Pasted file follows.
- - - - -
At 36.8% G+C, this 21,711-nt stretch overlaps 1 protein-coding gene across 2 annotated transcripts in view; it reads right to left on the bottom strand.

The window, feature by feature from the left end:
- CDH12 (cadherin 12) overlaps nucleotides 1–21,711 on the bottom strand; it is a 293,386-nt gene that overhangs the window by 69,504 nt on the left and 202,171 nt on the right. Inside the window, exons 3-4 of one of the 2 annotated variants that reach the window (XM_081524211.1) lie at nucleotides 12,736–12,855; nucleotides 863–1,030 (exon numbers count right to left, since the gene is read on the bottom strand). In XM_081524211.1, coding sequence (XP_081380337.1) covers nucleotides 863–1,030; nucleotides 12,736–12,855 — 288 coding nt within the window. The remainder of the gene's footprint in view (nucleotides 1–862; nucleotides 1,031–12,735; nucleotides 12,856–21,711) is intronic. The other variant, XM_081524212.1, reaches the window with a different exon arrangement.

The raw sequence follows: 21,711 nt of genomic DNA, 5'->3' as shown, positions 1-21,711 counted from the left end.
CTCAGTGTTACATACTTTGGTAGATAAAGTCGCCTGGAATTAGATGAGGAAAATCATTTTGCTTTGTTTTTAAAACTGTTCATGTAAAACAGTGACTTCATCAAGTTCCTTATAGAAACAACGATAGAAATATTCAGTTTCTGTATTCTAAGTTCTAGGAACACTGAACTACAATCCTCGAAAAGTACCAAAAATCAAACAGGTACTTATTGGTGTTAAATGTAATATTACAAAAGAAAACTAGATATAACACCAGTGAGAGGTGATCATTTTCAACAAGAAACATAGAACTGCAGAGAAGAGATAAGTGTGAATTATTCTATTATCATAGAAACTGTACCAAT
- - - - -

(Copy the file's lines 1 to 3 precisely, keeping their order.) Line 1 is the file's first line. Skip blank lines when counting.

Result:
At 36.8% G+C, this 21,711-nt stretch overlaps 1 protein-coding gene across 2 annotated transcripts in view; it reads right to left on the bottom strand.

The window, feature by feature from the left end:
- CDH12 (cadherin 12) overlaps nucleotides 1–21,711 on the bottom strand; it is a 293,386-nt gene that overhangs the window by 69,504 nt on the left and 202,171 nt on the right. Inside the window, exons 3-4 of one of the 2 annotated variants that reach the window (XM_081524211.1) lie at nucleotides 12,736–12,855; nucleotides 863–1,030 (exon numbers count right to left, since the gene is read on the bottom strand). In XM_081524211.1, coding sequence (XP_081380337.1) covers nucleotides 863–1,030; nucleotides 12,736–12,855 — 288 coding nt within the window. The remainder of the gene's footprint in view (nucleotides 1–862; nucleotides 1,031–12,735; nucleotides 12,856–21,711) is intronic. The other variant, XM_081524212.1, reaches the window with a different exon arrangement.